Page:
Did not the planters, as I have before related, declare in the House of Commons in the year 1816, that their Negroes had then imbibed the idea that they were to be made free, and that they were extremely restless on that account?
Eve might have been equally subjected to the same feelings, had she not been removed into another sphere at so early a period of life, where she imbibed the notions already mentionednotions that were quite as effectually rooted in her moral system, as those of Grace herself could be in her own.
Henry, though incapable, from his character, of pursuing the same violent maxims which had governed his father, had imbibed the same arbitrary principles; and, in prosecution of Peter's advice, he invited over a great number of Poictevins, and other foreigners, who, he believed, could more safely be trusted than the English, and who seemed useful to counterbalance the great and independent power of the nobility [m].
Lorenzo had not imbibed the prejudices against the new art entertained by Cosmo and Federigo of Montefeltro.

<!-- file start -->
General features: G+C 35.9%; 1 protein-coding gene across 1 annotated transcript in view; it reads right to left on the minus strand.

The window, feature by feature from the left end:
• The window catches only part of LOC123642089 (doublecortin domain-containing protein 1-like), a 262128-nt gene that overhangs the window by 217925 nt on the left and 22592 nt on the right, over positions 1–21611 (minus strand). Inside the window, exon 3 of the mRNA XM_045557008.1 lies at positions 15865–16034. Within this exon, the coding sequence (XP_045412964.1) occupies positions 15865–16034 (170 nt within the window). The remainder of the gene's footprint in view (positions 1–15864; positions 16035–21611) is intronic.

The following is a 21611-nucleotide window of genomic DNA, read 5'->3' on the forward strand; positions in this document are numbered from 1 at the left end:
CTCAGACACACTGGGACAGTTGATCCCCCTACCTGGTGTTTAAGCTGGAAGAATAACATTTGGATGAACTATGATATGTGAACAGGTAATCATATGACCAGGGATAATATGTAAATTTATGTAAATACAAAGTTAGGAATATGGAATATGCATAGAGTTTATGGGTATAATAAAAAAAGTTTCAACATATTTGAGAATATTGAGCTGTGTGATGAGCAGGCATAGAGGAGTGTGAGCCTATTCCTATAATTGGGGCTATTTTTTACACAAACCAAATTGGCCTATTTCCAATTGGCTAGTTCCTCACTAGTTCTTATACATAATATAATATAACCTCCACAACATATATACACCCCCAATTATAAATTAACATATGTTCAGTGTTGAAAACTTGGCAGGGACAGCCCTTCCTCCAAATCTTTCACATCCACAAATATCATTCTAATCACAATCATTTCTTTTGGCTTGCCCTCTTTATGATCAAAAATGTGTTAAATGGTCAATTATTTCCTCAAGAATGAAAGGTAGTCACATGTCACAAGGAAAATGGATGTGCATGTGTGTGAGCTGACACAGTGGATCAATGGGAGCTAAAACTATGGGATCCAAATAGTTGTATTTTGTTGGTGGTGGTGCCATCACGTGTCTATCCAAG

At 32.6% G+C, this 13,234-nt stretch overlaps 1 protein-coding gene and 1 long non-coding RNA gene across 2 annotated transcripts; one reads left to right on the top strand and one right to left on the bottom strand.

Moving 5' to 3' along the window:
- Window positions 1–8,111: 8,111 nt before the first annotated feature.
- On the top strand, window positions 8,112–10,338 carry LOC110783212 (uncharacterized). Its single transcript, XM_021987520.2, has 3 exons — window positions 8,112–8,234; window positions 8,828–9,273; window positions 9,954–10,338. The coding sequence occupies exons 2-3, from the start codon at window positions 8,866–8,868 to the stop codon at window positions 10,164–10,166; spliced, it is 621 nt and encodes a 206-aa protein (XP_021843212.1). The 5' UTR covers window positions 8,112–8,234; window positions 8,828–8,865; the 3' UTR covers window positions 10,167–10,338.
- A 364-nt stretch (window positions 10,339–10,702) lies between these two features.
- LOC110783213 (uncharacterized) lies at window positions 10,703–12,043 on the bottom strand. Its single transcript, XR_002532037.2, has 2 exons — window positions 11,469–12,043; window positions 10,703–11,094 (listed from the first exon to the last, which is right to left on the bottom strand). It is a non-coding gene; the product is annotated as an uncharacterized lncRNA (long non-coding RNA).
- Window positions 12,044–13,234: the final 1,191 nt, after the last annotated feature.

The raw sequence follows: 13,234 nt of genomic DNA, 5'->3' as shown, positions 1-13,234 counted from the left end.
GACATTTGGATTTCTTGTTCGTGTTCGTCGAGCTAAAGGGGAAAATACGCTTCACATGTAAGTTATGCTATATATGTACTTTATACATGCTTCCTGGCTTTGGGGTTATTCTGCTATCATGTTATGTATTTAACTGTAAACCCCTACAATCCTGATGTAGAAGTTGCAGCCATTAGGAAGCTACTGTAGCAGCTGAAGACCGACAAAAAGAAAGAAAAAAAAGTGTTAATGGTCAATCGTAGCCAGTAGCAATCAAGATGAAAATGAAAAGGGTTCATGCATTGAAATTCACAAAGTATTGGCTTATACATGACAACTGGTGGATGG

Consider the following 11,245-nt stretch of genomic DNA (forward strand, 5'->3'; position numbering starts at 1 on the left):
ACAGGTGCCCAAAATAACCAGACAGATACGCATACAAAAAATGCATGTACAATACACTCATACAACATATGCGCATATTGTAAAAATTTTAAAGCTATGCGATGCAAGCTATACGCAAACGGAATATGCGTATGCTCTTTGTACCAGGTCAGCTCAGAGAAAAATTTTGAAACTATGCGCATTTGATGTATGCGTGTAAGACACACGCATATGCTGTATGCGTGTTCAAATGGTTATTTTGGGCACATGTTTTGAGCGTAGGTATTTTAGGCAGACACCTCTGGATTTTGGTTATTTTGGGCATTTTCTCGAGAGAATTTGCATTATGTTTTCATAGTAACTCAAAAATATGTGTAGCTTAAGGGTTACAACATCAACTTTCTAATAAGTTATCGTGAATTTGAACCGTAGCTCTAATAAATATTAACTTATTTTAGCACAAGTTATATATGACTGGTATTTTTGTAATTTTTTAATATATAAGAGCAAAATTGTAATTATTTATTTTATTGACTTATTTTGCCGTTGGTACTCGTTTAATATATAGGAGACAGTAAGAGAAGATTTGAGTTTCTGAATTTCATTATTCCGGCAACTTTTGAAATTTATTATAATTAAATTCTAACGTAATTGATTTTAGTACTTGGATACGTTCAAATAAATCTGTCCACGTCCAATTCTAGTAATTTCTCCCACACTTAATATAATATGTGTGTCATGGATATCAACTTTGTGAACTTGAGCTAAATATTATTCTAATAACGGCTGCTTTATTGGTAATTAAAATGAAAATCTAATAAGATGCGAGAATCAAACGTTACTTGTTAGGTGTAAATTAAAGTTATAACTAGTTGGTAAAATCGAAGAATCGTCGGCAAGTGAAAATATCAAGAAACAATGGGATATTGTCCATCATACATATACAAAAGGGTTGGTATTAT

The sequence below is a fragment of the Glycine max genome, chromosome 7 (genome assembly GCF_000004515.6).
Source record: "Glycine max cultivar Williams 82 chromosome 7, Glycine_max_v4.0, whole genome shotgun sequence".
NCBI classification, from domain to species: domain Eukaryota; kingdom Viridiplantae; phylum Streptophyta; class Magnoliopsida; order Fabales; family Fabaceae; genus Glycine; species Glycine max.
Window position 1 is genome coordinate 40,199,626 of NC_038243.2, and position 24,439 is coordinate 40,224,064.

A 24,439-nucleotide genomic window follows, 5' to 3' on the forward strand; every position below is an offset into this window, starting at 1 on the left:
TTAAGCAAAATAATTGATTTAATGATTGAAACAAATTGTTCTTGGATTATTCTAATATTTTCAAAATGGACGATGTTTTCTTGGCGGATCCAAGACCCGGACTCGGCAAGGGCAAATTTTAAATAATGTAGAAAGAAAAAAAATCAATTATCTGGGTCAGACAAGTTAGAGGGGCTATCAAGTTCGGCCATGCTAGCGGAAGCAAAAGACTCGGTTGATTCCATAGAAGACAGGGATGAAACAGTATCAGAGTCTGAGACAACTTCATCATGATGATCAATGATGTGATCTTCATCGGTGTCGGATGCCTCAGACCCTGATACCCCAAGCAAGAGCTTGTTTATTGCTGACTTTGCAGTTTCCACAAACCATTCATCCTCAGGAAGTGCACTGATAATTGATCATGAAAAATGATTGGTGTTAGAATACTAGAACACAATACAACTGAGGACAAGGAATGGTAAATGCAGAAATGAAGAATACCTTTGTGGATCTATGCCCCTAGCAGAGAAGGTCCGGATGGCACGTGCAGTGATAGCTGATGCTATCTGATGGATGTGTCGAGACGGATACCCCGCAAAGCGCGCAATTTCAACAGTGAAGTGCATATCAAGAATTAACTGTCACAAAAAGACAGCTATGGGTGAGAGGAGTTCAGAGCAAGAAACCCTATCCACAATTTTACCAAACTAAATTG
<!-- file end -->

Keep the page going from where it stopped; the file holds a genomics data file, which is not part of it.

Those who would rule must first learn to obey, and certain it is that she would never have been fitted to be afterwards the head of a large institution hundreds to care for and govern, had she not so truly imbibed the spirit of obedience.
As to the style of Porphyry, when we consider that he was the disciple of Longinus, whom Eunapius elegantly calls "a certain living library, and walking museum," it is but reasonable to suppose that he imbibed some portion of his master's excellence in writing.
She had, when about nineteen years of age, imbibed sceptical views in reference to the truths of revealed religion; and as she seldom read the Holy Scriptures, and was almost a stranger to their sacred contents, her imagination pictured an easier way to escape from the power and the consequences of sin than in that self-renunciation which the Gospel enjoins.